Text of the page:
Just last year, we wrote about how the CEO/founder of the social network Life360 responded to a threat letter from a patent troll, AGIS, by sending a letter titled “Dear Piece of Shit” and explaining why the company had no intention of settling with some stupid patent troll shakedown move. Three days later, AGIS sued for patent infringement. Since then, Life360 has become a vocal opponent of patent trolls, and AGIS in particular. In fact, just last month the company made a really bold move in announcing that it would provide free legal support for any other startups sued by AGIS:
“We have been committed to fighting these baseless claims from the outset and sharing our resources with the tech community. Today, we’re taking it a step further and offering to provide free legal support to other small companies being sued by AGIS,” said Chris Hulls, co-founder and CEO of Life360. “By providing this support, we can make it economically viable for smaller companies to defend themselves thus breaking the calculus that is core to most patent trolls’ existence.”
The company also filed a complaint with the California Attorney General against AGIS. And, now, Life360 has won in court as well, with a Florida jury saying that it was clear that the company did not infringe on the AGIS’ patent. The “dear piece of shit” letter was entered as evidence during the trial, but Life360 actually used it to its advantage, talking about how Hulls had founded the company and worked for a while without salary, building it up and suddenly got a letter from a company that wasn’t even a competitor, telling him he needed to shut down the company in just three days or pay up. That seemed to get sympathy from the jury.
Reporter Joe Mullin spoke to people on the jury and found that the letter actually worked to Hulls’ advantage:
“Anyone who got a letter like that—three days, or shut down—of course, you’re going to be pissed,” said Sheri Coombs, an elementary school teacher in Palm Beach County who served on the jury. “He reacted, and who could blame him?”
The jury didn’t invalidate the patent, but agreed that Life360 didn’t do everything claimed in the patent, which was necessary for it to be infringing.
AGIS’ lawyer, Mark Hannemann, of Kenyon and Kenyon (who Hulls claims is really the one responsible for AGIS trying patent trolling), tried to make a big deal out of the “piece of shit” letter, but that seemed to backfire as well, as Hulls had a ready response:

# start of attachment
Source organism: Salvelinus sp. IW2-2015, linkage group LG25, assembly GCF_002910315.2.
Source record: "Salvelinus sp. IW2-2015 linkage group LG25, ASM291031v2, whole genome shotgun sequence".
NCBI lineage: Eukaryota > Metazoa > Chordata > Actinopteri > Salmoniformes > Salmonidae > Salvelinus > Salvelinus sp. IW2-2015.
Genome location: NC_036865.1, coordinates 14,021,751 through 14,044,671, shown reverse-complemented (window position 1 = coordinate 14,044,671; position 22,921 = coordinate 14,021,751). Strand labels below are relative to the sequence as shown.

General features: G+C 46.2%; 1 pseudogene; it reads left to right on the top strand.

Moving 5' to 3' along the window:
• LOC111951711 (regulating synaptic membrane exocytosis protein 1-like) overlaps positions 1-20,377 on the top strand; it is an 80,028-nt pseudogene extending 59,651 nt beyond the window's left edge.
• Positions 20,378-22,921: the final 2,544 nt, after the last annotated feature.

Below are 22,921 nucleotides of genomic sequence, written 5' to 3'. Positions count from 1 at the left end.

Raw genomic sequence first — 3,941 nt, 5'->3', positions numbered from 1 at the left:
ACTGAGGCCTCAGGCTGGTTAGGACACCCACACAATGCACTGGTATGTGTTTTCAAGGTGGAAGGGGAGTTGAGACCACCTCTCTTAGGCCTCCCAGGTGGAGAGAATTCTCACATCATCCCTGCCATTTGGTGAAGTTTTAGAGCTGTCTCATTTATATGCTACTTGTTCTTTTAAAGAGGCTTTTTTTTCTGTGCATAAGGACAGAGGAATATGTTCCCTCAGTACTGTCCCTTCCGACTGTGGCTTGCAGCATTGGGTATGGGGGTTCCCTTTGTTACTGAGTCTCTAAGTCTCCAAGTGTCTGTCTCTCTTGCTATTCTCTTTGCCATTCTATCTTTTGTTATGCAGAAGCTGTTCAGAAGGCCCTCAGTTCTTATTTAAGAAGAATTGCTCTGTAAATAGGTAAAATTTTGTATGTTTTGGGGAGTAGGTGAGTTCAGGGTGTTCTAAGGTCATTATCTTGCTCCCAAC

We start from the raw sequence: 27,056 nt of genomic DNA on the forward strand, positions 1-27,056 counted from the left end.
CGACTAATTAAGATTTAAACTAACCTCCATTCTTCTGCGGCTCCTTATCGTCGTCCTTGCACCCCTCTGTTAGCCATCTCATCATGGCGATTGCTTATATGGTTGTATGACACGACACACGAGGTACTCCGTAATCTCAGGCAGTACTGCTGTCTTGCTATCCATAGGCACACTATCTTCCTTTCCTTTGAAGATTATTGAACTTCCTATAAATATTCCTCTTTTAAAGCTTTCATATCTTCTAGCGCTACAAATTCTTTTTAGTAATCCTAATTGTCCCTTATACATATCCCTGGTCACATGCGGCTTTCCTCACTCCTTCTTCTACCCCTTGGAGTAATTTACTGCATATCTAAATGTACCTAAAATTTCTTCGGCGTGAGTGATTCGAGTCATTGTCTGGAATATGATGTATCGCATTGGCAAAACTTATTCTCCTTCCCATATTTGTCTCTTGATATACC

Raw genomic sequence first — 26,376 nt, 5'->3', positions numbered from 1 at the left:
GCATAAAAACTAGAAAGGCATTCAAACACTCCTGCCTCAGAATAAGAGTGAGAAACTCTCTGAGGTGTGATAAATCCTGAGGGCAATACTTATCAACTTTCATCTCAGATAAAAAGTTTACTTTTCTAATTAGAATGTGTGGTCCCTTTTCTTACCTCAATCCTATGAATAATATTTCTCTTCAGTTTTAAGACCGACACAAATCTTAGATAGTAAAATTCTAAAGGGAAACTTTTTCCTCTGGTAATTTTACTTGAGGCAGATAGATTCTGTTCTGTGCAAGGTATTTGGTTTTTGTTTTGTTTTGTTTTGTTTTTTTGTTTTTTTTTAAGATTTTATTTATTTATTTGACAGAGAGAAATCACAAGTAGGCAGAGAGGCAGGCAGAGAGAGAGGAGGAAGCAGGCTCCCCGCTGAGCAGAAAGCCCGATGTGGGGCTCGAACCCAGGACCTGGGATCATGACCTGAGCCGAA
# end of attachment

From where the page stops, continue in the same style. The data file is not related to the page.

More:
On cross-exam, Hannemann suggested the expletive was a “calculated move” to get press coverage for Life360.
“The calculated move was not the expletive,” said Hulls. “The calculated move was to make clear that we didn’t feel that we were infringing and be very public about that with our investors.” He wanted to “set a firm tone” showing that Life360 “won’t roll over.”
It also sounds like Hannemann made another mistake in cross-examining Hulls, in asking him how much he thought a “reasonable royalty” would be on those patents, allowing Hulls to make the simple point that what is in AGIS’ patents (7,031,728, 7,764,954, 8,126,441 and 7,672,681) wasn’t even remotely important or new:
“Close to zero,” said Hulls. Having a map with visual representations of people on it is important, but “Mr. Beyer’s patents are not about putting people on the map. There are eight different things for most of these. If we change one of these steps, we are no longer infringing.”
If Life360 removed its “call” feature—a feature used by 0.36 percent of its users—it couldn’t possibly be infringing anymore, even accepting the plaintiff’s other arguments.
“You could make the changes to make it not infringe but you haven’t yet, right?” Hannemann asked.
“I was advised by our attorneys that we should not make any changes to our product while this litigation is ongoing because it would be a false admission that we felt we were infringing,” Hulls said. “And I think this trial will hopefully show we were not infringing these patents and they’re invalid.”
And, while the jury didn’t go as far as to call the patents invalid, it did definitively say that Life360 didn’t infringe. Not that this suggests the “dear piece of shit” letter is advisable, but it didn’t seem to work against Life360 in this case.
Also, I hope that other companies sued by trolls think about launching similar programs to Life360 promising to pay the defense costs of other startups as well. That could really put a dent into the trolling business model of shaking down startups that don’t have enough cash to fight a patent lawsuit.